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Genealogy, I am Doing It

Confession: I am awful at doing my family history.

Those of you who aren’t members of the LDS church might wonder why that’s such a big deal, so let’s just say that family history is really big in our church. We believe in building eternal families, and part of that is going out and finding our ancestors. This is why we have the world’s largest genealogy library, and is an online database that is free to everyone. We have lessons on Sunday about doing family history. Our Prophet and Apostles regularly encourage us to do it. We have people called to serve missions specifically to help people find their relatives.

It’s kind of a big deal to us.

But I am awful at it. My sister Kate is the historian in the family. She’s really good at doing genealogy and knows all sorts of really amazing facts and stories about our ancestors. I’ve said on multiple occasions that I’ll let her research the past, and I’ll record the present so there’s something for future generations. This is why I take so many photos and write in my journal. It’s also why I found a great measure of relief when I read this quote by Elder Richard G. Scott:

[box title=”” bg_color=”#f7ecb9″ align=”center”]”We need not worry if we can’t simultaneously do all of the things that the Lord has counseled us to do. He has spoken of a time and a season for all things. In response to our sincere prayers for guidance, He will direct us in what should be emphasized at each phase of our life. We can learn, grow, and become like Him one consistent step at a time.”[/box]

It’s okay if I can’t do everything right now. I’m not feeling particularly inspired to do genealogy at the moment, so I’m taking that as evidence that this isn’t the time and season in my personal life for that. I’m sure it will come at another time, but right now, I feel that God has other things for me to do. Maybe that’s the wrong attitude to take, but it feels right to me and so I’m sticking to it.

Enter my friend Sarah, a rock star of a girl who was the best first college roommate a gal could ask for. She posted a link to Facebook yesterday for’s Relative Finder, which lists all the famous people from world and church history whom you are related to.

So I took a look. Turns out, I’m related to this guy:

Henry David Thoreau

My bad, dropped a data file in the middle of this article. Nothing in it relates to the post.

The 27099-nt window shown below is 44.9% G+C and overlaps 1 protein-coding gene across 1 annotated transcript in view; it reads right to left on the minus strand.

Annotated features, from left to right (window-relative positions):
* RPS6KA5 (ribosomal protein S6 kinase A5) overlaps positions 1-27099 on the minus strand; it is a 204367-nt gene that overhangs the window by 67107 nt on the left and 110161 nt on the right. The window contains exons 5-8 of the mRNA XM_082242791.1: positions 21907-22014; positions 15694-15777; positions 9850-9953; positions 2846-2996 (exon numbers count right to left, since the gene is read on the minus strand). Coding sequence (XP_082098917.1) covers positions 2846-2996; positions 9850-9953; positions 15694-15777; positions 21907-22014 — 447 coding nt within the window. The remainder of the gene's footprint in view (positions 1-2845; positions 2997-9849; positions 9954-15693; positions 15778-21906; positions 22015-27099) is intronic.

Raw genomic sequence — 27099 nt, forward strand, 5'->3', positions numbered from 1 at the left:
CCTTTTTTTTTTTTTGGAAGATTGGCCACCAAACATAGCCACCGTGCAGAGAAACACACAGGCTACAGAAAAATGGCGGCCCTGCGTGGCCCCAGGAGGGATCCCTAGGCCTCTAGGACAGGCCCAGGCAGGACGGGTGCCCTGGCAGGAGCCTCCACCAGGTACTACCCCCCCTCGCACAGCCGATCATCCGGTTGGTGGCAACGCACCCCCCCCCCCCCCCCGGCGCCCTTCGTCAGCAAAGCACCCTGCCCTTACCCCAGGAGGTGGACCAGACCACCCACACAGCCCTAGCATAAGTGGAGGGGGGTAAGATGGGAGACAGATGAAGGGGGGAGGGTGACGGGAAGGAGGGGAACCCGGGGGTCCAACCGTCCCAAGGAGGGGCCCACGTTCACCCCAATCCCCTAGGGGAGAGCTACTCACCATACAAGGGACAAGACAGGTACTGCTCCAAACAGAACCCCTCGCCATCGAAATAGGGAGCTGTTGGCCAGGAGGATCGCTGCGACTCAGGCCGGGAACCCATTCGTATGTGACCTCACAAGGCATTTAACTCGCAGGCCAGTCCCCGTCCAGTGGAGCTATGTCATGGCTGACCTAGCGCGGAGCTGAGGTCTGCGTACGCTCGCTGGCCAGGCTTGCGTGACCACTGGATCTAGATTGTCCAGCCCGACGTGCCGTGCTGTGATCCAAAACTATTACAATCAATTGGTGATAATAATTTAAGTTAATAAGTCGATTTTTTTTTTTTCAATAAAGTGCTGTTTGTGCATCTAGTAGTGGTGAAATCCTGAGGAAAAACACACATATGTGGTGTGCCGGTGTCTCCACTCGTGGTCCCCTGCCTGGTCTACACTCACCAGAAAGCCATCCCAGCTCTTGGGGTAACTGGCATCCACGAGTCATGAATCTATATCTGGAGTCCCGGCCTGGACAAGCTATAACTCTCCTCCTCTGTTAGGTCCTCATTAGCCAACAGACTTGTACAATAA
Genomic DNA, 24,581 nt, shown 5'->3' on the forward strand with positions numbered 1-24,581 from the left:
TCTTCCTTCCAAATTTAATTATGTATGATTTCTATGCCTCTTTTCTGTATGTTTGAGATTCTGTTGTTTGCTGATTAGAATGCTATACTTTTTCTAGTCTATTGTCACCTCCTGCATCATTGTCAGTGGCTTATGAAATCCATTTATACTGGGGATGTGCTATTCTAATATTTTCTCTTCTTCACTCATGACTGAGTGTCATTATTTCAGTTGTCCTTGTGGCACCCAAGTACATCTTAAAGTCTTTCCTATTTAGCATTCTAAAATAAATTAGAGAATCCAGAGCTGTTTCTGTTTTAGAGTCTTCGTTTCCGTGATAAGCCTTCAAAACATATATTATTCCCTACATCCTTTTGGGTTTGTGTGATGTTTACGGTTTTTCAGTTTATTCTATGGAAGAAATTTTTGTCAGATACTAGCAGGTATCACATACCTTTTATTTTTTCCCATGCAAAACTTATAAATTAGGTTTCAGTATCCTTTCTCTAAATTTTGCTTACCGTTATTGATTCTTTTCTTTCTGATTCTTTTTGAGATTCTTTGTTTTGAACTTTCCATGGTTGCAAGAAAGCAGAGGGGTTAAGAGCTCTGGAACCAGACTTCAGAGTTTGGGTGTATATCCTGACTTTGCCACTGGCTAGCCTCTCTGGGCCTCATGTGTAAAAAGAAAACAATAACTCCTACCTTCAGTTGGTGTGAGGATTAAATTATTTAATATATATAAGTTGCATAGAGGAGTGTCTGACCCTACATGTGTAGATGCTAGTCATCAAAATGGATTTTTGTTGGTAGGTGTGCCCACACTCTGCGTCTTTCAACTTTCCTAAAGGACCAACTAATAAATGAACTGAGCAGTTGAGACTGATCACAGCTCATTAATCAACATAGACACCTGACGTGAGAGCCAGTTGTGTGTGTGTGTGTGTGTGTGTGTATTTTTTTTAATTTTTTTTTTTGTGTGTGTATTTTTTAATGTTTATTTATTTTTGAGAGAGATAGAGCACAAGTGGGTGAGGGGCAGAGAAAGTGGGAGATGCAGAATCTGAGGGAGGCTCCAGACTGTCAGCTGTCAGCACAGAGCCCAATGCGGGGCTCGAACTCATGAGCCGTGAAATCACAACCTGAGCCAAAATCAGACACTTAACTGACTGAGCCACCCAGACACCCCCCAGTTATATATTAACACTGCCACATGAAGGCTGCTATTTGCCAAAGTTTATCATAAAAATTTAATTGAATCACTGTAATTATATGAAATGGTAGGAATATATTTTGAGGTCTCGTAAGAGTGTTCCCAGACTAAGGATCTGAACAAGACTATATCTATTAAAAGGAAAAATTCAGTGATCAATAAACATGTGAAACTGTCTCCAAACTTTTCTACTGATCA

Henry David Thoreau, my 4th cousin 7 times removed

And this classy lady:

Amelia Earhart, my 7th cousin 3 times removed
Amelia Earhart, my 7th cousin 3 times removed

And these people:

John Langdon, signer of the US Constitution, first Vice President of the US, and my 5th cousin 7 times removed
John Langdon, signer of the US Constitution, first Vice President of the US, and my 5th cousin 7 times removed
Jesse James, 13th cousin once removed. (There's one in every family...)
Jesse James, 13th cousin once removed. (There’s one in every family…)
Orville and Wilbur Wright, 6th cousins 4 times removed
Buffalo Bill Cody, 7th cousin 7 times removed
Buffalo Bill Cody, 7th cousin 7 times removed
Susan B. Anthony, 6th cousin 7 times removed
Susan B. Anthony, 6th cousin 7 times removed

[clear]All told, the list includes 6 signers of the Constitution, 17 presidents of the United States (and 1 presidential candidate, whom I voted for before I knew we are related), 5 witnesses of the Book of Mormon, 12 modern Prophets, and 10 of the 12 current Apostles, plus a whole host of famous authors, scientists, and actors.

Guys. Family reunions on the other side are going to be AMAZING.

And while I don’t think I’m ready to add family history to my daily to-do list just yet, it was definitely an incredible experience to look at that list of people who share the same blood as me. Look at the amazing things they accomplished! Look at the way they shaped the world!

And better yet, it really drove home to me how we really are just one enormous family. The next time I watch General Conference or a political debate or read a piece of classic literature, I won’t just see Apostles or politicians or words penned by some dead guy. I’ll see cousins. Family. They are part of me. Everyone is part of me, if you believe–as I do–that we all share a set of common ancestors who lived in a pretty garden.

This is why family history is so important. This is why someday, when Heavenly Father says, “Okay, Jess, it’s time to start doing some genealogy work,” I will roll up my sleeves and eagerly get to work.

All images in this post are public domain.

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Jess Friedman
Jess is a Canadian-American who’s always ready for the next adventure. She loves all things living, always has a million creative projects in progress, and polishes her nerd badge daily. She is passionate about helping families make and preserve treasured memories that strengthen bonds across generations. You can read more posts by Jess here.

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2 Responses

    1. It’s through my dad’s side, unfortunately. 🙁 But since you’re related to me, that makes you related to him by extension, right? 🙂

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